David Bogomolny
Kaddish maggid

The Baby or the Bathwater?

Gedalyah Reback recently wrote a post titled Reimagining the Rabbinate, in which he wrote that he cringes when he hears religious Jews so enthusiastic about dissolving the Rabbinate. Upon reading this, I cringed. I often appreciate this author’s blogging, but the Israeli Rabbinate only damages our heritage.

I appreciate this fantasy of an Israeli Rabbinate that extends “logistic and monetary aid to Jewish communities the world over”, but fail to understand why Mr. Reback thinks that the Rabbinate would be the organization best suited for this mission. Is this the same Rabbinate that he wishes would “have more uses than bureaucratic stumbling blocks”?

Also, how could one possibly expect the Israeli Rabbinate to speak out “forcefully against attempts to restrict Jewish religious freedoms around the world”? Jews in Israel have fewer religious freedoms than in any other democracy on earth because of the Israeli Rabbinate! Marriage, divorce, burial, kashrut, conversion… The examples of the Rabbinate’s religious authoritarianism are endless, but here’s just one classic case, which I am certain that Mr. Reback is well familiar with because of his particular interest in Jewish status issues and Jewish conversion: In May 2008, Rabbi Avraham Sherman and two other judges of the High Rabbinical Court of the Chief Rabbinate ruled that all of the conversions performed by Rabbi Chaim Drukman and Israel’s National Conversion Court since 1999 were retroactively annulled.

That was the largest wave of conversion revocations in Israel, but it wasn’t an isolated incident – the Israeli Rabbinate’s revocation of conversions is still going on today. Also, while Mr. Reback expresses his concerns about the Rabbinate’s “petty policymaking” and bureaucracy, he fails to mention its systemic corruption, of which this case against Rabbi Drukman was symptomatic. The whole story was ugly and political from start to finish, nothing more than a vicious power play against Dati Leumi (National Religious) rabbis; and, finally, in 2012 the Supreme Court finally ruled that conversions supervised by Rabbi Drukman were valid in the eyes of the State. Baruch Hashem.

The Chief Sephardi Rabbi at the time was Rabbi Amar, and he explicitly told Rabbi Sherman not to deal with this case, yet Rabbi Sherman and his court ignored the Chief Rabbi. Rabbi Amar then explicitly told Rabbi Sherman not to publish his ruling, yet Rabbi Sherman gave out copies of it at a rabbinic conference in February 2008 and it was published on the Internet in May 2008. Why didn’t he heed the Chief Rabbi?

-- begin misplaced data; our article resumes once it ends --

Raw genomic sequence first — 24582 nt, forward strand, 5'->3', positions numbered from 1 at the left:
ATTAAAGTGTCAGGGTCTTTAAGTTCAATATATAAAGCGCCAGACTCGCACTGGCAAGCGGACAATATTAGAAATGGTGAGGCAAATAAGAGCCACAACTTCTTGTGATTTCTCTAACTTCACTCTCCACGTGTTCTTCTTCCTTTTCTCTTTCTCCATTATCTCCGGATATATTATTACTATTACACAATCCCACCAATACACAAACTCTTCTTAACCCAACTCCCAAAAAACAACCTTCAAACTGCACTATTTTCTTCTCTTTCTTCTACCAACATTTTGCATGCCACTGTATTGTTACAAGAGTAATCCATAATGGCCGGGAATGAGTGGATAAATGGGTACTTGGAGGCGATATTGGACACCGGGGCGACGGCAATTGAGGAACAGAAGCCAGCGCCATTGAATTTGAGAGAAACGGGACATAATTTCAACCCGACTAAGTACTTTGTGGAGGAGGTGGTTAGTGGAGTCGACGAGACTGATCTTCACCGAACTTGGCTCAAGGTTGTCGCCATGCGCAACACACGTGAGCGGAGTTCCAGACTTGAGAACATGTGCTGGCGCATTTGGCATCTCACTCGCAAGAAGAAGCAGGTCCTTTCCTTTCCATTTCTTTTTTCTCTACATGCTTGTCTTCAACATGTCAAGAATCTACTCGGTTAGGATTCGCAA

This question goes to the heart of the systemic problems with the Israeli Rabbinate, which have allowed this corrupt system to blossom. Here are some facts:

  • City rabbis are not held accountable by anyone. Despite the lofty title held by the Chief Rabbis of Israel, the city rabbis are not subordinate to them, despite being below them in the hierarchy. They are kings of their respective domains, and nobody has the authority to challenge their rulings.
  • The election of rabbis is used as nothing more than political currency, and has absolutely nothing to do with the will of the communities that they should be serving. The body responsible for choosing a city rabbi is composed of representatives from:
    1. The local religious councils (25%), usually appointed by the Minister of Religious Services due to a cripplingly flawed electoral process.
    2. Representatives from the local synagogues (50%), who various Ministers of Religious Services were often involved in selecting, despite this being in violation of the law.
    3. The local governing council (25%), comprised of (often secular) politicians.
  • City Rabbis usually hold their positions until they die. City rabbis can remain in office until the age of 70, at which point the Chief Rabbinical Council invariably chooses to extend the term for another five years until the age of 75… and then extend it again until the age of 80.

The Israeli Rabbinate has no constituency, even among the ultra-Orthodox and National Religious communities, and could never hope to represent the vast diversity of Jewish tradition. The greatest rabbis of the ultra-Orthodox world would never deign to hold the office of Chief Rabbi of Israel – they would consider it an utter embarrassment. The institution has become nothing more than a revenue source and a vehicle of political power; and beyond all of this, the 2013 Global Corruption Barometer found that a devastating 73% of Israelis believe that our country’s religious institutions are corrupt! Shouldn’t this give us pause? How can lovers of Judaism not cringe at this Chillul Hashem?!

Clearly, some people see this situation differently. A Mr. Taylor commented on Mr. Reback’s blog post with this quip:

I would not wish to put words in your mouth, Mr. Reback, but, if I may, it sounds to me that you are advocating “not throwing the baby out with the bath water.” (Always sound, by the way.)

Apparently, the baby Mr. Taylor refers to is the Israeli Rabbinate, which is bathing in the waters of the bureaucracy that concern Mr. Reback… but the baby I would aim to rescue is that of Jewish identity and tradition, which is drowning in the pungent, filthy waters of our corrupt and bureaucratic Israeli Rabbinate.

To say that I’m enthusiastic about dissolving the Israeli Rabbinate would be an understatement.

About the Author
David Bogomolny was born in Jerusalem to parents who made Aliyah from the USSR in the mid-70's. He grew up in America, and returned to Israel as an adult. David has worked as a Russian-speaking Jewish educator for the JAFI, the JDC the Brandeis-Genesis Institute for Russian Jewry, Moishe House, and Olameinu. He now works for Hiddush - Freedom of Religion in Israel. He and his wife and daughter live in Jerusalem.
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